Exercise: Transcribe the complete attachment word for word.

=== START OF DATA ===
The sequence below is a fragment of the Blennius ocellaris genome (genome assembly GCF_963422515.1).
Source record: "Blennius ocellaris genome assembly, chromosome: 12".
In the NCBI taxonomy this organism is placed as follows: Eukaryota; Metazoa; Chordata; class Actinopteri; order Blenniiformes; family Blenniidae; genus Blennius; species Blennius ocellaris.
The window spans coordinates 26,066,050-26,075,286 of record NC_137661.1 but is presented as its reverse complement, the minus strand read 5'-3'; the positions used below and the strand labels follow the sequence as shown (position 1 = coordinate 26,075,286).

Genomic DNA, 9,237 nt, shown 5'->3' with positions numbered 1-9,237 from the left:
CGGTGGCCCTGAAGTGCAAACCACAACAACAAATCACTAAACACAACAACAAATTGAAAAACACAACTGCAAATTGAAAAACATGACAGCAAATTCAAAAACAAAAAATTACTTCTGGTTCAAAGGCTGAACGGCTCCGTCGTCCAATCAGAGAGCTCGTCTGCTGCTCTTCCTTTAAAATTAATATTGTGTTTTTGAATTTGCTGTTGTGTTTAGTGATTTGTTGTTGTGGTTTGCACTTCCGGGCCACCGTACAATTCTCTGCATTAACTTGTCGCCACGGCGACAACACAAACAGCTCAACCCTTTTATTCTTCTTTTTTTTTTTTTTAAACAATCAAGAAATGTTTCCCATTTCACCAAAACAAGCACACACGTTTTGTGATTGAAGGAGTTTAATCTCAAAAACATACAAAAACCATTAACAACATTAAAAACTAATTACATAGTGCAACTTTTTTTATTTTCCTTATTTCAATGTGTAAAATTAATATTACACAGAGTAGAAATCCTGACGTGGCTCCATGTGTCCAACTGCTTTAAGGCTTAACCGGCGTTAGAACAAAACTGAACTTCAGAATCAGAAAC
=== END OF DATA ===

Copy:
The sequence below is a fragment of the Blennius ocellaris genome (genome assembly GCF_963422515.1).
Source record: "Blennius ocellaris genome assembly, chromosome: 12".
In the NCBI taxonomy this organism is placed as follows: Eukaryota; Metazoa; Chordata; class Actinopteri; order Blenniiformes; family Blenniidae; genus Blennius; species Blennius ocellaris.
The window spans coordinates 26,066,050-26,075,286 of record NC_137661.1 but is presented as its reverse complement, the minus strand read 5'-3'; the positions used below and the strand labels follow the sequence as shown (position 1 = coordinate 26,075,286).

Genomic DNA, 9,237 nt, shown 5'->3' with positions numbered 1-9,237 from the left:
CGGTGGCCCTGAAGTGCAAACCACAACAACAAATCACTAAACACAACAACAAATTGAAAAACACAACTGCAAATTGAAAAACATGACAGCAAATTCAAAAACAAAAAATTACTTCTGGTTCAAAGGCTGAACGGCTCCGTCGTCCAATCAGAGAGCTCGTCTGCTGCTCTTCCTTTAAAATTAATATTGTGTTTTTGAATTTGCTGTTGTGTTTAGTGATTTGTTGTTGTGGTTTGCACTTCCGGGCCACCGTACAATTCTCTGCATTAACTTGTCGCCACGGCGACAACACAAACAGCTCAACCCTTTTATTCTTCTTTTTTTTTTTTTTAAACAATCAAGAAATGTTTCCCATTTCACCAAAACAAGCACACACGTTTTGTGATTGAAGGAGTTTAATCTCAAAAACATACAAAAACCATTAACAACATTAAAAACTAATTACATAGTGCAACTTTTTTTATTTTCCTTATTTCAATGTGTAAAATTAATATTACACAGAGTAGAAATCCTGACGTGGCTCCATGTGTCCAACTGCTTTAAGGCTTAACCGGCGTTAGAACAAAACTGAACTTCAGAATCAGAAAC